(CATS) NEW YORK — What was on the docket yesterday in District Judge Jed Rakoff’s Manhattan courtroom? Not a hot political issue, not a celebrity in need of rehabilitation, but rather the “cat litter case.” Fresh Step, a Clorox brand cat litter, is being sued by Church & Dwight Co., whose Arm & Hammer brand of cat litter has claimed “irreparable harm” from Clorox’s current Fresh Step ad-campaign. Judge Rakoff issued a preliminary injunction to halt the airing of the ad while hearing both sides. Read on for more from this trial ‘littered’ in controversy. — Global Animal
Reuters, Jonathan Stempel
A federal judge blocked Clorox Co from airing a TV commercial for its Fresh Step cat litter after the company ruffled the fur of a rival that said the ad was false.
District Judge Jed Rakoff in Manhattan on Wednesday said Church & Dwight Co, which makes cat litter under its Arm & Hammer brand, showed a high likelihood of “irreparable harm” from Clorox’s ad.
Rakoff issued a preliminary injunction to halt the ad, which began airing last February, while litigation continues.
In its commercial, Clorox featured what Church & Dwight described as “playful home videos” of cats engaging in “clever behavior,” with a voiceover describing how cats are “smart enough” to choose litter with less odor.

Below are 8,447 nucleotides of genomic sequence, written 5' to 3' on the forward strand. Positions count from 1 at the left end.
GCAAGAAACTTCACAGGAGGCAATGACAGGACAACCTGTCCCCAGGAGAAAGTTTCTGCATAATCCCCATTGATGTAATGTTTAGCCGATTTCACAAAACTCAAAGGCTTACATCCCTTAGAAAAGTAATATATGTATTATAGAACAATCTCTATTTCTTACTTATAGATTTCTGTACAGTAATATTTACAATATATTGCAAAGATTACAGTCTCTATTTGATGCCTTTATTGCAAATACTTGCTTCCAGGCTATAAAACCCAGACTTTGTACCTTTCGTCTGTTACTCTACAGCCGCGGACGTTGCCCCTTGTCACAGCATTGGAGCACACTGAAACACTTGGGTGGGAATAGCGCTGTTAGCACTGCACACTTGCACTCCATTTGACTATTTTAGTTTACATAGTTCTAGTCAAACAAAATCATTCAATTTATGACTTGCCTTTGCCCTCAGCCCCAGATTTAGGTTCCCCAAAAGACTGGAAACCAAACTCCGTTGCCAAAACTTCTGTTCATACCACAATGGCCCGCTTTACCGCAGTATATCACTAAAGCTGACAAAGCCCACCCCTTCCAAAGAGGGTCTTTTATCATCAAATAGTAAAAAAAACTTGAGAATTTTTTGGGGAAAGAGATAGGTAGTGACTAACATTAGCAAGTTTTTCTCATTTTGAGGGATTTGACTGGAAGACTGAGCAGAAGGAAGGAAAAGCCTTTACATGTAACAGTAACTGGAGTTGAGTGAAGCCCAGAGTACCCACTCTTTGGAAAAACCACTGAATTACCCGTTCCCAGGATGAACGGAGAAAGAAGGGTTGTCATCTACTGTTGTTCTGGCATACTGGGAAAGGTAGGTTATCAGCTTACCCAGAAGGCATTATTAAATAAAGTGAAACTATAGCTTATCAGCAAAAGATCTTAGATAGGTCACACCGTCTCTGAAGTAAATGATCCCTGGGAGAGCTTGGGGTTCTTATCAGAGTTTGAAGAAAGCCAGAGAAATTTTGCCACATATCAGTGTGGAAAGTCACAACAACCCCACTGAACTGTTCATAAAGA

It then showed green gas floating through two beakers. One held Fresh Step and a black substance labeled “carbon,” and the other a white substance labeled “baking soda.” The voiceover said: “We make Fresh Step scoopable litter with carbon, which is more effective at absorbing odors than baking soda.”
Church & Dwight said the ad sent a false message that cat litter with baking soda fights odor less well than Fresh Step.
While not named in the ad, Arm & Hammer is the only major cat litter brand that uses baking soda.
Rakoff said Clorox’s test assessing how litter fought odors was unreliable, noting that while Clorox sealed jars of cat waste for 22 to 26 hours prior to testing, “cats do not seal their waste.”
The judge also agreed with a Church & Dwight expert that it was “highly implausible” that 11 testers could have repeatedly stuck their noses in jars of cat waste, and uniformly reported no odors from waste treated with carbon.
“Clorox’s own evidence acknowledges that humans, even trained panelists, report smells even when none are present,” he wrote in his ruling on Wednesday.
“We’re disappointed by the court’s ruling and stand by the truthfulness of our advertising,” said Kathryn Caulfield, a spokeswoman for Oakland, California-based Clorox. “We intend to vigorously defend this matter.”
Church & Dwight is based in Princeton, New Jersey, and had no immediate comment.
The case is Church & Dwight Co v. Clorox Co, U.S. District Court, Southern District of New York, No. 11-01865.